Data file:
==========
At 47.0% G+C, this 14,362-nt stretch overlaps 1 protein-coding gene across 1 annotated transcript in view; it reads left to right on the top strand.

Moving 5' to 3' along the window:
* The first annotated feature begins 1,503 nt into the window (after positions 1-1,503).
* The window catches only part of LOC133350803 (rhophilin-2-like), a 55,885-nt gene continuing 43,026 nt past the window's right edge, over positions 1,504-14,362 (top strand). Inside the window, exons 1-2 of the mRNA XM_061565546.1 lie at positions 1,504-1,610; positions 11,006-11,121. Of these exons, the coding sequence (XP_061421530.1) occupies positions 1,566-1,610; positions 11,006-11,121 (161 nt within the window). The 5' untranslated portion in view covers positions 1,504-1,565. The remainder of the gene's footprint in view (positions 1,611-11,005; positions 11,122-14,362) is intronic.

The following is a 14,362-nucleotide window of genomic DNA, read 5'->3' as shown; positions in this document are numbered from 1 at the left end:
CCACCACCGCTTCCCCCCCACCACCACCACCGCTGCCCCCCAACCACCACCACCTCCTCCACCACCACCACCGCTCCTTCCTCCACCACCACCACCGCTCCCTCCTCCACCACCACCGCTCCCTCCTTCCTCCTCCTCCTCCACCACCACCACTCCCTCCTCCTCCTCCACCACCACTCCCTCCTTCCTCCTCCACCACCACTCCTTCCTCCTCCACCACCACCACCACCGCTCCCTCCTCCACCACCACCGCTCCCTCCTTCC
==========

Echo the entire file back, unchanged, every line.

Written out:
At 47.0% G+C, this 14,362-nt stretch overlaps 1 protein-coding gene across 1 annotated transcript in view; it reads left to right on the top strand.

Moving 5' to 3' along the window:
* The first annotated feature begins 1,503 nt into the window (after positions 1-1,503).
* The window catches only part of LOC133350803 (rhophilin-2-like), a 55,885-nt gene continuing 43,026 nt past the window's right edge, over positions 1,504-14,362 (top strand). Inside the window, exons 1-2 of the mRNA XM_061565546.1 lie at positions 1,504-1,610; positions 11,006-11,121. Of these exons, the coding sequence (XP_061421530.1) occupies positions 1,566-1,610; positions 11,006-11,121 (161 nt within the window). The 5' untranslated portion in view covers positions 1,504-1,565. The remainder of the gene's footprint in view (positions 1,611-11,005; positions 11,122-14,362) is intronic.

The following is a 14,362-nucleotide window of genomic DNA, read 5'->3' as shown; positions in this document are numbered from 1 at the left end:
CCACCACCGCTTCCCCCCCACCACCACCACCGCTGCCCCCCAACCACCACCACCTCCTCCACCACCACCACCGCTCCTTCCTCCACCACCACCACCGCTCCCTCCTCCACCACCACCGCTCCCTCCTTCCTCCTCCTCCTCCACCACCACCACTCCCTCCTCCTCCTCCACCACCACTCCCTCCTTCCTCCTCCACCACCACTCCTTCCTCCTCCACCACCACCACCACCGCTCCCTCCTCCACCACCACCGCTCCCTCCTTCC